Today Was the Day Michael Bloomberg Finally Became a Mainstream Media Tycoon

Former New York City mayor Michael Bloomberg has, for reasons that remain unclear, announced his candidacy for president in the 2020 Democratic primary, a move that will allow him to pay reduced candidates' rates on political advertising. Meanwhile, the multi-billionaire's media empire—which employs more than 2,500 journalists—has taken steps to ensure its acceptance into the cabal of "mainstream" journalistic institutions.

Bloomberg News editor in chief John Micklethwait announced Sunday that several members of the site's opinion section will be taking a leave of absence to join Bloomberg's presidential campaign. Micklethwait also announced that Bloomberg News "will continue our tradition of not investigating Mike (and his family and foundation) and we will extend the same policy to his rivals in the Democratic primaries." Bloomberg's journalists, however, "will continue to investigate the Trump administration."

In lieu of investigating the Democratic presidential candidates, Bloomberg journalists tasked with covering the primary will simply "describe who is winning and who is losing," as well as "interview candidates" and "track their campaigns, including Mike's," according to the memo Micklethwait sent to Bloomberg staff.

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The departure of Bloomberg‘s editorial staff is just the most recent example of the revolving door connecting the Democratic Party and the U.S. media establishment. At least 24 journalists, for example, went to work for the Obama administration in Barack Obama's first term. Most notably, Obama press secretary Jay Carney was the Washington bureau chief for Time magazine before becoming the president's chief spokesman.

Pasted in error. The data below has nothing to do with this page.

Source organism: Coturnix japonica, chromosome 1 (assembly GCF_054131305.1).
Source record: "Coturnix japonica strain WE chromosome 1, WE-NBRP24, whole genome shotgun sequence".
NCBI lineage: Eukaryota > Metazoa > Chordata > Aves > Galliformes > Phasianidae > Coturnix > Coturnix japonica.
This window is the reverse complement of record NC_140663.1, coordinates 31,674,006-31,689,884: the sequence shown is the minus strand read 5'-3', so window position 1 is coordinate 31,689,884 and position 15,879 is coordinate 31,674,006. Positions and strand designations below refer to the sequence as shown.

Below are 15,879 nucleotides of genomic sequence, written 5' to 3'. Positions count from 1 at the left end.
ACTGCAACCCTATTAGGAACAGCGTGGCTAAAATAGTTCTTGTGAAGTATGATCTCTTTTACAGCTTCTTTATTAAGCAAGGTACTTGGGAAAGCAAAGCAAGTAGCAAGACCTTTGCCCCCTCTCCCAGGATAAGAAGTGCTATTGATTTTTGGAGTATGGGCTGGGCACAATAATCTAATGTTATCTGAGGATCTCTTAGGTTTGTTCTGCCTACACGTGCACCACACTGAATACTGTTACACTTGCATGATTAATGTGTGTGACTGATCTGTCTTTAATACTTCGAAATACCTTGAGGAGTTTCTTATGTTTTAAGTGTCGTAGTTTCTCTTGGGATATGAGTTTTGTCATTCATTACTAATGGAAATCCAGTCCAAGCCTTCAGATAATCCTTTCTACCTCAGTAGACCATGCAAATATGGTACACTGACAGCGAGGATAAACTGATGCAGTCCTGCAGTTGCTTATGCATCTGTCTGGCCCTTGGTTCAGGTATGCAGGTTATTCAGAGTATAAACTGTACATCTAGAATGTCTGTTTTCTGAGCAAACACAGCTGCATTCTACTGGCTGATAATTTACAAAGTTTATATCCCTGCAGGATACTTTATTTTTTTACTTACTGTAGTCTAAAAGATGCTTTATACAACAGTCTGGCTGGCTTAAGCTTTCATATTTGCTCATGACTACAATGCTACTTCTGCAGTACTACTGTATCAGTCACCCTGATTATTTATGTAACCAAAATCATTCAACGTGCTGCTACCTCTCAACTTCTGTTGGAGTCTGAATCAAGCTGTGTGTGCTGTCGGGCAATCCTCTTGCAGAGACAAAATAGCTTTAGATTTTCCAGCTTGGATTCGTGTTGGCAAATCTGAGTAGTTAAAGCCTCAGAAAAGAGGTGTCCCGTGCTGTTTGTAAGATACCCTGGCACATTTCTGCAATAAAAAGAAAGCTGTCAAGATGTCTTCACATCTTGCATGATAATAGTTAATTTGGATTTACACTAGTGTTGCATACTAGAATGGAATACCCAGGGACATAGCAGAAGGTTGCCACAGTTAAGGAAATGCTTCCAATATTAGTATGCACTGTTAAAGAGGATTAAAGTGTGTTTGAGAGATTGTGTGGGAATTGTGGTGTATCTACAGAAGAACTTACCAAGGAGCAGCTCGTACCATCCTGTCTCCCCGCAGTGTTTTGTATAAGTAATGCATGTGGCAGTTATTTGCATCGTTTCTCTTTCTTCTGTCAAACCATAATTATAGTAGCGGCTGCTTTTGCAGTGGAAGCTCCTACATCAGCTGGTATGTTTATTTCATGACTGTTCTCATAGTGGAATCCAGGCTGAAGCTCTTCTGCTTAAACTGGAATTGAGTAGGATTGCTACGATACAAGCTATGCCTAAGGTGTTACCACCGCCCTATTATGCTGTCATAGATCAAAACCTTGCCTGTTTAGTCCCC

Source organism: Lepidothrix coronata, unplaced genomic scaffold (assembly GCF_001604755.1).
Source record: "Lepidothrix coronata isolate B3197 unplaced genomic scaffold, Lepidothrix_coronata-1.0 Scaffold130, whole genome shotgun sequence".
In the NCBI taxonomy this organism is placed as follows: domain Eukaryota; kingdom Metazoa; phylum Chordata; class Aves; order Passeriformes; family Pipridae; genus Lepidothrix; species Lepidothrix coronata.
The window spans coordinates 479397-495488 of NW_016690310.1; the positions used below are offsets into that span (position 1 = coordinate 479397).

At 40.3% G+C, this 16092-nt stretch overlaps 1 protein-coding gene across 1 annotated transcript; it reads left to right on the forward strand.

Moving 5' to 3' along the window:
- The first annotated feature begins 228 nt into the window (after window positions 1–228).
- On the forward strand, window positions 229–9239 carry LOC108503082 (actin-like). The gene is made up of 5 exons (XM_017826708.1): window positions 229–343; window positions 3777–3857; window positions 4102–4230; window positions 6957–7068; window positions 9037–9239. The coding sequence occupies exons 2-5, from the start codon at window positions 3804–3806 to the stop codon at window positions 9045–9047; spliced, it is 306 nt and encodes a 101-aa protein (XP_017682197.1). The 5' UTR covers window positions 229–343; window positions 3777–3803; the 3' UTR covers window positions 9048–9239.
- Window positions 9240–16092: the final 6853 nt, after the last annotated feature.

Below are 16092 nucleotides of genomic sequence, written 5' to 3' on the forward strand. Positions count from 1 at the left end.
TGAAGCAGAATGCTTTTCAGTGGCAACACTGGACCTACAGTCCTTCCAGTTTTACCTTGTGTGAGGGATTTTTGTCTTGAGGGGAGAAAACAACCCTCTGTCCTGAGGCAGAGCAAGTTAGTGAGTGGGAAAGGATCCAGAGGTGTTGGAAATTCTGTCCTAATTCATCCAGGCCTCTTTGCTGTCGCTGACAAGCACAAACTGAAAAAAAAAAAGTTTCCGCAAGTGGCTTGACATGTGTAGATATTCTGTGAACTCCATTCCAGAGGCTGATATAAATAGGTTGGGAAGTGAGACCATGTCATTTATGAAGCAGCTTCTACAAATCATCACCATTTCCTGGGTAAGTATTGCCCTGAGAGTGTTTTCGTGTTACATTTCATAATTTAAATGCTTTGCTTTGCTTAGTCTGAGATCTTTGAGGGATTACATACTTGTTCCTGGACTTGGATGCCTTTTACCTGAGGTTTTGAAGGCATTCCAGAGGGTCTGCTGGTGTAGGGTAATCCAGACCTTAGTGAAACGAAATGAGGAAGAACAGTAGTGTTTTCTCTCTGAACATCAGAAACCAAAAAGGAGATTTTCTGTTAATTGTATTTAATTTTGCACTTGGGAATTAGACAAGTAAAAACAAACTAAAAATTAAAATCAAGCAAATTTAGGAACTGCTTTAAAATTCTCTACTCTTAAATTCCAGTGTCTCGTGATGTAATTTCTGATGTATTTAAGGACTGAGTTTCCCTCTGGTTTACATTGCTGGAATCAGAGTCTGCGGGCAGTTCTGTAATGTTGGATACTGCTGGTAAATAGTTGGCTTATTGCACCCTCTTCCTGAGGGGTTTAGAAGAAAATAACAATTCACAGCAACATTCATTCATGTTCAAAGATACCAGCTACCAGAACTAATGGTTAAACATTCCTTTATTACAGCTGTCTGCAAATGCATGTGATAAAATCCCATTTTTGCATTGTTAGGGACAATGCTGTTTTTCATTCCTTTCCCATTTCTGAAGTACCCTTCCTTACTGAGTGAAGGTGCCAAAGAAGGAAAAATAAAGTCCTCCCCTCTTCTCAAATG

Sometimes, this pipeline runs the other way, as was the case with ABC News anchor George Stephanopoulos, who previously served as White House communications director under President Bill Clinton.

Bloomberg‘s choice to not investigate Democrats will align the newsroom's priorities with those of the mainstream networks and publications that, for example, declined to publish negative stories about Democratic donors Harvey Weinstein and Jeffrey Epstein. Epstein's history of sexual deviancy only received renewed public scrutiny thanks to reporting by a local newspaper (the Miami Herald), which investigated the involvement of former Trump labor secretary Alex Acosta in the negotiations over Epstein's notoriously lenient plea deal.

It is not yet known if Bloomberg News will seek to emulate CNN's Brian Stelter by devoting more resources to spell-checking Trump's Twitter feed and discussing matters of "truth" and journalistic integrity with disgraced news anchor Dan Rather.

In any event, today is the day Michael Bloomberg finally became a mainstream media tycoon.